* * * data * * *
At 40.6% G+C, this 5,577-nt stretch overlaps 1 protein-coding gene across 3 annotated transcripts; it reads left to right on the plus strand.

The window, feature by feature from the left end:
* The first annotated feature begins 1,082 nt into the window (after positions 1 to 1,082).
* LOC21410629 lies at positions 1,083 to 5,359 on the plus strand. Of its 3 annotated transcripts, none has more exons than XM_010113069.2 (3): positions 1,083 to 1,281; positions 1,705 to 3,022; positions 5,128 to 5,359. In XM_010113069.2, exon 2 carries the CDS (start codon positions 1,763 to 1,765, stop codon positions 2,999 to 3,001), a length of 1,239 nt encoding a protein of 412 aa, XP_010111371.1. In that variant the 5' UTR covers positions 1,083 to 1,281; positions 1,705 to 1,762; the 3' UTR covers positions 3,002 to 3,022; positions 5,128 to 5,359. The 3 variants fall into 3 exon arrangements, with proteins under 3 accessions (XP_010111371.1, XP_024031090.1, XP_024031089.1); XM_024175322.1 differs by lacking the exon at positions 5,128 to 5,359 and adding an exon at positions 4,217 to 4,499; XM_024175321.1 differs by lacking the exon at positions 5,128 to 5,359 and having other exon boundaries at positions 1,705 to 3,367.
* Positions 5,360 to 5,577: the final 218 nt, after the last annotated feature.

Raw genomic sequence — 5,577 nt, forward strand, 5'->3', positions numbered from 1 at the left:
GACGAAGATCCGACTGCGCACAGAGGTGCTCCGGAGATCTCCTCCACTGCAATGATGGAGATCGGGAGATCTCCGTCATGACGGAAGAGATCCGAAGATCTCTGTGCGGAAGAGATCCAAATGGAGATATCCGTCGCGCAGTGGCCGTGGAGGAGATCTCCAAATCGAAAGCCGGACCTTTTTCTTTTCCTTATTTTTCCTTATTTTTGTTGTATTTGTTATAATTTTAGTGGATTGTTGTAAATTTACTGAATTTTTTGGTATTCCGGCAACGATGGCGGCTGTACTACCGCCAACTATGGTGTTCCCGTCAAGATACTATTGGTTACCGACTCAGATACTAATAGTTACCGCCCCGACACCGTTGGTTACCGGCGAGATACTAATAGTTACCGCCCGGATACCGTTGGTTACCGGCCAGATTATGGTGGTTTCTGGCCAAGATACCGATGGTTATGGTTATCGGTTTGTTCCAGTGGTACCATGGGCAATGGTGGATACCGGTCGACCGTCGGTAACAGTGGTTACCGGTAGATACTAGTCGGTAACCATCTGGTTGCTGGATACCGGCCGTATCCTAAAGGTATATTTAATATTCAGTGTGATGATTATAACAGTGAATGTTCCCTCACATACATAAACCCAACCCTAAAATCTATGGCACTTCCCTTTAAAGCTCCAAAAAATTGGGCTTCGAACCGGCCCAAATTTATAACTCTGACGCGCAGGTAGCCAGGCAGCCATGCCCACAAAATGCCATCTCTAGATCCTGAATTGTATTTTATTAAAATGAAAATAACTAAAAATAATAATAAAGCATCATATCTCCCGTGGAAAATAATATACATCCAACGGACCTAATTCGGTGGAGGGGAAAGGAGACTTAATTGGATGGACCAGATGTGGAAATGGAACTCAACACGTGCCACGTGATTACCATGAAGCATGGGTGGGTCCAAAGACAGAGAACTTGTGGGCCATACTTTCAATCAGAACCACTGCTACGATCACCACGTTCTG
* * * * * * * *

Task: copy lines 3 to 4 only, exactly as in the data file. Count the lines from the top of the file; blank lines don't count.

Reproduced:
* The first annotated feature begins 1,082 nt into the window (after positions 1 to 1,082).
* LOC21410629 lies at positions 1,083 to 5,359 on the plus strand. Of its 3 annotated transcripts, none has more exons than XM_010113069.2 (3): positions 1,083 to 1,281; positions 1,705 to 3,022; positions 5,128 to 5,359. In XM_010113069.2, exon 2 carries the CDS (start codon positions 1,763 to 1,765, stop codon positions 2,999 to 3,001), a length of 1,239 nt encoding a protein of 412 aa, XP_010111371.1. In that variant the 5' UTR covers positions 1,083 to 1,281; positions 1,705 to 1,762; the 3' UTR covers positions 3,002 to 3,022; positions 5,128 to 5,359. The 3 variants fall into 3 exon arrangements, with proteins under 3 accessions (XP_010111371.1, XP_024031090.1, XP_024031089.1); XM_024175322.1 differs by lacking the exon at positions 5,128 to 5,359 and adding an exon at positions 4,217 to 4,499; XM_024175321.1 differs by lacking the exon at positions 5,128 to 5,359 and having other exon boundaries at positions 1,705 to 3,367.